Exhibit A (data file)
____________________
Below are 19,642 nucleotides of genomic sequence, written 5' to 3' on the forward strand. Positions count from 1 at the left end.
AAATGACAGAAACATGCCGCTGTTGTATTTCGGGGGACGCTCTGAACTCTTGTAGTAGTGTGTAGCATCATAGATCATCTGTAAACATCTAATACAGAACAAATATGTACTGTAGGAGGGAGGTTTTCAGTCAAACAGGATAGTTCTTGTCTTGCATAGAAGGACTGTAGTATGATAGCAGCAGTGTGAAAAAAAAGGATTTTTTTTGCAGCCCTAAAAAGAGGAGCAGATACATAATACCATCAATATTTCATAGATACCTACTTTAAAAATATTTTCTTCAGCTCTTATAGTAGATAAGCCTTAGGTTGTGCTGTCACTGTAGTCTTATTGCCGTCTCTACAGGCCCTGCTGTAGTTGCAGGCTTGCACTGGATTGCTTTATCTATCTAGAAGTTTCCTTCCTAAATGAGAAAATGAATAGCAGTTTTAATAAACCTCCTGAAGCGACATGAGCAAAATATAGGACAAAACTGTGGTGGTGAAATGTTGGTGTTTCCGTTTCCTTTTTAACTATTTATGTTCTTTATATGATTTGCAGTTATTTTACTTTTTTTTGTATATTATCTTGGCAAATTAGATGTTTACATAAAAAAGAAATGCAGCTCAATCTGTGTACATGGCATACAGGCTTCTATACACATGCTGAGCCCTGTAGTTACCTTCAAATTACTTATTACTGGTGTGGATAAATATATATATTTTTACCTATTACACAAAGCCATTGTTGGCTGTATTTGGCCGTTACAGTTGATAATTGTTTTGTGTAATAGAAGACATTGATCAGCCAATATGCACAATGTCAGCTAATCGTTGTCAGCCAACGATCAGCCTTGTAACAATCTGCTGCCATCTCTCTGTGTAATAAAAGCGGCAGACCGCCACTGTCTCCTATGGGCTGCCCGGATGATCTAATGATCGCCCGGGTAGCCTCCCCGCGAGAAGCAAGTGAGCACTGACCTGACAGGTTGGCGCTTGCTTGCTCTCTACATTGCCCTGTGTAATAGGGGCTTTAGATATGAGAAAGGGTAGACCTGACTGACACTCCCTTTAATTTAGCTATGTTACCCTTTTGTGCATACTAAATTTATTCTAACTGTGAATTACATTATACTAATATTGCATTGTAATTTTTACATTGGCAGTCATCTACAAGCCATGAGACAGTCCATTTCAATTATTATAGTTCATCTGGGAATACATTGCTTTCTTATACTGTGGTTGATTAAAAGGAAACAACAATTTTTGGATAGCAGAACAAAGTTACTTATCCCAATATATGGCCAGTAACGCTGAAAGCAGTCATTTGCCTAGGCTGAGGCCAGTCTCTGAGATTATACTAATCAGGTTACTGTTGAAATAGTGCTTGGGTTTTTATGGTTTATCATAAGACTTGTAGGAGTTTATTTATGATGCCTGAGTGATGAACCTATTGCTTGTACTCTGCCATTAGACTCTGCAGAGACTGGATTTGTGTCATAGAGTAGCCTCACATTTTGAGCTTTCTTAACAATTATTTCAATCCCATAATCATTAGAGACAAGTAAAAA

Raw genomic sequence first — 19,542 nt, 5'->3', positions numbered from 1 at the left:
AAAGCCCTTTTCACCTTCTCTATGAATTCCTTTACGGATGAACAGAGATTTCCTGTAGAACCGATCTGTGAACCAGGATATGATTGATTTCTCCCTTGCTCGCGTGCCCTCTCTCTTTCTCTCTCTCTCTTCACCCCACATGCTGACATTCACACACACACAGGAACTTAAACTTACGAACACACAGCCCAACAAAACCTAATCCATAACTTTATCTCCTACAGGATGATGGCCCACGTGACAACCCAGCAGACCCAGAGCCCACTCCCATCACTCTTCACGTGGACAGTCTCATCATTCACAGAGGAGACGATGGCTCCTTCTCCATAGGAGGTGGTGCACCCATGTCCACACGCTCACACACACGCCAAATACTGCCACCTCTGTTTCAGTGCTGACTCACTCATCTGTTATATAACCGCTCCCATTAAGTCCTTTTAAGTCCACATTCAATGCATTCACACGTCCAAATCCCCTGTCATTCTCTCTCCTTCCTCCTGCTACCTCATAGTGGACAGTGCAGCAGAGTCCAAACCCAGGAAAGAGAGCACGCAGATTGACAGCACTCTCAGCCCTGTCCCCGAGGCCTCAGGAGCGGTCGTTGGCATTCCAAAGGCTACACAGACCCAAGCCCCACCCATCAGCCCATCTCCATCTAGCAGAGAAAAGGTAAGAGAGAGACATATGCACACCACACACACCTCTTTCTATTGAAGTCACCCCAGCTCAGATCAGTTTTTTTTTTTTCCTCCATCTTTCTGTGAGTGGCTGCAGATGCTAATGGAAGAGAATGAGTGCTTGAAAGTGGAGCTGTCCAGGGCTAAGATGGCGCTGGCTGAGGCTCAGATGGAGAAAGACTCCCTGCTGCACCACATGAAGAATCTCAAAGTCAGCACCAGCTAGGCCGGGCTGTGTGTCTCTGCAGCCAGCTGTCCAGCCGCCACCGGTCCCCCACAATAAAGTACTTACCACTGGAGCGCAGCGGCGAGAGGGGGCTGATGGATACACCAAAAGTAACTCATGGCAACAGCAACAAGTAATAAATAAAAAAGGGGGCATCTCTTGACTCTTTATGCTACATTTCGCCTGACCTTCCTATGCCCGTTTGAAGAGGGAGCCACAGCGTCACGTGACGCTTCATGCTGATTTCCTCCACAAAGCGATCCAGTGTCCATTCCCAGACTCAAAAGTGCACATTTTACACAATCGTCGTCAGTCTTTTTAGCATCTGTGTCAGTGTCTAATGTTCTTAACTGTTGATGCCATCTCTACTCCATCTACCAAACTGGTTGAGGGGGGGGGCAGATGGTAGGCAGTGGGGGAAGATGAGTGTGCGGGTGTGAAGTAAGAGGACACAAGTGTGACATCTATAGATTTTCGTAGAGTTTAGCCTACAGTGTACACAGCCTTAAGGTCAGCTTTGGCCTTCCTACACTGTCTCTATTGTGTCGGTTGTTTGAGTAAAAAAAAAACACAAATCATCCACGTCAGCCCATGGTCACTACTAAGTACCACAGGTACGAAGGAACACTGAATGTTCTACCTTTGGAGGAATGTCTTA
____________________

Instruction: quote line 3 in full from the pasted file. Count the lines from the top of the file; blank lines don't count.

Raw genomic sequence first — 19,542 nt, 5'->3', positions numbered from 1 at the left: